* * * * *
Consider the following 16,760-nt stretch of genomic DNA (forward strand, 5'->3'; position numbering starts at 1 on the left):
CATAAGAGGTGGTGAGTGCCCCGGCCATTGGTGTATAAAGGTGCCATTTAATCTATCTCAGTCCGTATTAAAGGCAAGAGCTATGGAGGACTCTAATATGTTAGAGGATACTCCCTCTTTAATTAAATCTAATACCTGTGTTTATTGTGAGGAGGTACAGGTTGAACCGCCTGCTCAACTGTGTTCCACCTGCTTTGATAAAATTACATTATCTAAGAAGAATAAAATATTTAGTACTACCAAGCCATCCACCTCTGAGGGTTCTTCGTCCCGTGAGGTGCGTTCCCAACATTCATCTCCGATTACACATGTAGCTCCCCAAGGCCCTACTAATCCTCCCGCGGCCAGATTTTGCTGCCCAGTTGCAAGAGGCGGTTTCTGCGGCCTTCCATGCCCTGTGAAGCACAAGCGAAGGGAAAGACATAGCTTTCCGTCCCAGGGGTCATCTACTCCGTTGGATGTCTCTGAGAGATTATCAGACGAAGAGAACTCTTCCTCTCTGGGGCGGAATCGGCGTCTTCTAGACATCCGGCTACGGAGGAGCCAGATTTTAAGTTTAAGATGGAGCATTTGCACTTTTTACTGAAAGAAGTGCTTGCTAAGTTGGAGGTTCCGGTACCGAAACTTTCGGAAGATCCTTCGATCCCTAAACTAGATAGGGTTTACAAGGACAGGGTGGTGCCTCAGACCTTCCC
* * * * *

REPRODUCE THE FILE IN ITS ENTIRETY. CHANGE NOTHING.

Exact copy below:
Consider the following 16,760-nt stretch of genomic DNA (forward strand, 5'->3'; position numbering starts at 1 on the left):
CATAAGAGGTGGTGAGTGCCCCGGCCATTGGTGTATAAAGGTGCCATTTAATCTATCTCAGTCCGTATTAAAGGCAAGAGCTATGGAGGACTCTAATATGTTAGAGGATACTCCCTCTTTAATTAAATCTAATACCTGTGTTTATTGTGAGGAGGTACAGGTTGAACCGCCTGCTCAACTGTGTTCCACCTGCTTTGATAAAATTACATTATCTAAGAAGAATAAAATATTTAGTACTACCAAGCCATCCACCTCTGAGGGTTCTTCGTCCCGTGAGGTGCGTTCCCAACATTCATCTCCGATTACACATGTAGCTCCCCAAGGCCCTACTAATCCTCCCGCGGCCAGATTTTGCTGCCCAGTTGCAAGAGGCGGTTTCTGCGGCCTTCCATGCCCTGTGAAGCACAAGCGAAGGGAAAGACATAGCTTTCCGTCCCAGGGGTCATCTACTCCGTTGGATGTCTCTGAGAGATTATCAGACGAAGAGAACTCTTCCTCTCTGGGGCGGAATCGGCGTCTTCTAGACATCCGGCTACGGAGGAGCCAGATTTTAAGTTTAAGATGGAGCATTTGCACTTTTTACTGAAAGAAGTGCTTGCTAAGTTGGAGGTTCCGGTACCGAAACTTTCGGAAGATCCTTCGATCCCTAAACTAGATAGGGTTTACAAGGACAGGGTGGTGCCTCAGACCTTCCC